UK Property Law
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If the shorthold tenancy has come to an end (ie. the fixed term has expired) then a landlord will be entitled to regain possession under s21 of Housing Act 1988 by serving two months notice in writing. You can download the form of s21 notice required from www.lawdepot.com and serve it upon the tenant appropriately.
If the tenant does not vacate after the notice period you can make a claim for possession yourself through www.possessionclaim.gov.uk/pcol/
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When the fixed term to your earlier tenancy agreement ran out the agreement then turns in to a contractual tenancy (ie. it effectively carries on on the same terms but with no expiry date). In effect, they do still have a tenancy to occupy the premises and you do not have to worry about about squatters rights.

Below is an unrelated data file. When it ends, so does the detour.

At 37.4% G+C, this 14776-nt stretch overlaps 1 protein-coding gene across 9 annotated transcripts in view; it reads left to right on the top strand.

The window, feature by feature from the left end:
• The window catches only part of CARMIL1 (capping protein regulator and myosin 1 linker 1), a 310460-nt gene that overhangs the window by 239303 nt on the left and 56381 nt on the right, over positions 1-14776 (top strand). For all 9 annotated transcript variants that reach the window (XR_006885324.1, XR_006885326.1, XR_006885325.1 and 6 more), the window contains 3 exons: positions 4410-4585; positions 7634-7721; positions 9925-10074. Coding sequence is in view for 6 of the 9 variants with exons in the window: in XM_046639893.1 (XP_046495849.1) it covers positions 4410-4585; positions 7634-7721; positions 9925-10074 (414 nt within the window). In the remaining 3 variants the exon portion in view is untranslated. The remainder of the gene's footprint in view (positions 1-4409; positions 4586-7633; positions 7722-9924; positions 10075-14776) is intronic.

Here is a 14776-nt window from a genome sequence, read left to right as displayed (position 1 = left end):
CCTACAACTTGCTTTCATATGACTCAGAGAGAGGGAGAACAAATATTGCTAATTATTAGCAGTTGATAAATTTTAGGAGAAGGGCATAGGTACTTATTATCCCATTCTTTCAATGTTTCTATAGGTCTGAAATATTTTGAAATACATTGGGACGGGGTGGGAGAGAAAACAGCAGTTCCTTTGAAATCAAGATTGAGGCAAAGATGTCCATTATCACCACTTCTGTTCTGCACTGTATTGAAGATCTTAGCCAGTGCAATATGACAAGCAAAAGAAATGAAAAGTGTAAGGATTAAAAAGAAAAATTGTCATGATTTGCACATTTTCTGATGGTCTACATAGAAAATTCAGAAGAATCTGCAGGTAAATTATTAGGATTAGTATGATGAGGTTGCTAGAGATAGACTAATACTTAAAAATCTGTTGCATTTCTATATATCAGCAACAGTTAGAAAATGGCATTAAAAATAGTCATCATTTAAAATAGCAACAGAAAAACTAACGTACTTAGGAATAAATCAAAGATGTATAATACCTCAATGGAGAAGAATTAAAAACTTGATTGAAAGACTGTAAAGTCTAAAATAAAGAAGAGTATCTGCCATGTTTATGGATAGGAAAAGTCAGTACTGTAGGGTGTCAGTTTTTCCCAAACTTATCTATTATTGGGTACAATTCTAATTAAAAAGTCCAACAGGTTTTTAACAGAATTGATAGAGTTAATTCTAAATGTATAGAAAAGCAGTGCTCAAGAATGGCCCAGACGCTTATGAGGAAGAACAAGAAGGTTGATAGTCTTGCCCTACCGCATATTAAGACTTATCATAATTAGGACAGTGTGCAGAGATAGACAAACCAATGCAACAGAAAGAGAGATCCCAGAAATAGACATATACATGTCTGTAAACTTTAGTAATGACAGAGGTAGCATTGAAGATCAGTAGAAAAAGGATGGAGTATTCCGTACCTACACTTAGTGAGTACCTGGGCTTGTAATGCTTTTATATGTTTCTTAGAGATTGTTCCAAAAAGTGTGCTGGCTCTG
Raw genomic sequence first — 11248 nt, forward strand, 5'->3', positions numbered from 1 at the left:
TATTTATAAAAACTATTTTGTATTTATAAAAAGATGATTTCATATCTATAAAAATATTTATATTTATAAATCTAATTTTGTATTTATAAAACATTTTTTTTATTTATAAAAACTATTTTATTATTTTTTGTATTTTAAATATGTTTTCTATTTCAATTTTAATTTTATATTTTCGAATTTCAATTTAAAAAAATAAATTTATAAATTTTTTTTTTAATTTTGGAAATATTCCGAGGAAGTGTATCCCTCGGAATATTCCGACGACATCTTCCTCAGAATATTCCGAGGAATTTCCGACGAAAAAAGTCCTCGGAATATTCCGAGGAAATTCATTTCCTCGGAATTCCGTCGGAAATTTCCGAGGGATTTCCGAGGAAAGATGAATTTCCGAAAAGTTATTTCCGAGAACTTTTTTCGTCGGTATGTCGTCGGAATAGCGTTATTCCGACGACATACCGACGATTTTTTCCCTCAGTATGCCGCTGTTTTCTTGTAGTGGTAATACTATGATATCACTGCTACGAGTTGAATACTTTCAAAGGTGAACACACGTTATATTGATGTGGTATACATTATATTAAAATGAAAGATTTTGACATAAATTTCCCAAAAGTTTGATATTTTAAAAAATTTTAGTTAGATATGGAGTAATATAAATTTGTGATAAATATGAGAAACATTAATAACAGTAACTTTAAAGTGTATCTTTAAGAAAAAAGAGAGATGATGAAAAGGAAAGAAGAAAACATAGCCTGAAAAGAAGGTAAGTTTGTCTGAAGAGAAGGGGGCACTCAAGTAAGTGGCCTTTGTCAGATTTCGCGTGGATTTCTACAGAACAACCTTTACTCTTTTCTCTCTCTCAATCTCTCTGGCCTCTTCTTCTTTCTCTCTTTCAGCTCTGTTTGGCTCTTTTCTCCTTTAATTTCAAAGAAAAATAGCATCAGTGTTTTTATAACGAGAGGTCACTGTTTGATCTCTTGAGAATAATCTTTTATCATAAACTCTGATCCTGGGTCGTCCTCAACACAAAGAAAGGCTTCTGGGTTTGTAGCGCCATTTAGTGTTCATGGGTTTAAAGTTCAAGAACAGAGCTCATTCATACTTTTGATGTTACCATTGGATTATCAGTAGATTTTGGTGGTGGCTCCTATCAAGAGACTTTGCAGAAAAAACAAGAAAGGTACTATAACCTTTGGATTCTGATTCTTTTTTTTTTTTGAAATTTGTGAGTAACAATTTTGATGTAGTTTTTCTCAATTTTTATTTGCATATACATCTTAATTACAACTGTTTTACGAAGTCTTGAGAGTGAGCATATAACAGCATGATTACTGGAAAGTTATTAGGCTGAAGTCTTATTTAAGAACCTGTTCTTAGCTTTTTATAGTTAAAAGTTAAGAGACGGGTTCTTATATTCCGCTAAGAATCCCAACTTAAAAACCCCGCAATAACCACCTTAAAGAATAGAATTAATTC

Serve the notice in the appropriate form and follow the procedure outlined above.
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Ok - if I think I will probably let it out to them for another six months do you think it is better that I draw up a new contract or just keep on this existing contractual tenancy? This is my last question before I accept the answer!!!
The disadvantage with drawing up a new fixed term tenancy agreement is that earliest you could get them to vacate the property is upon expiry of the new fixed term (assuming of course that the maintain rent payments). It's up to you but I would have thought that allowing them to continue occupation on the present terms affords you more flexibility.
Just make sure you keep hold of the original agreement they signed.
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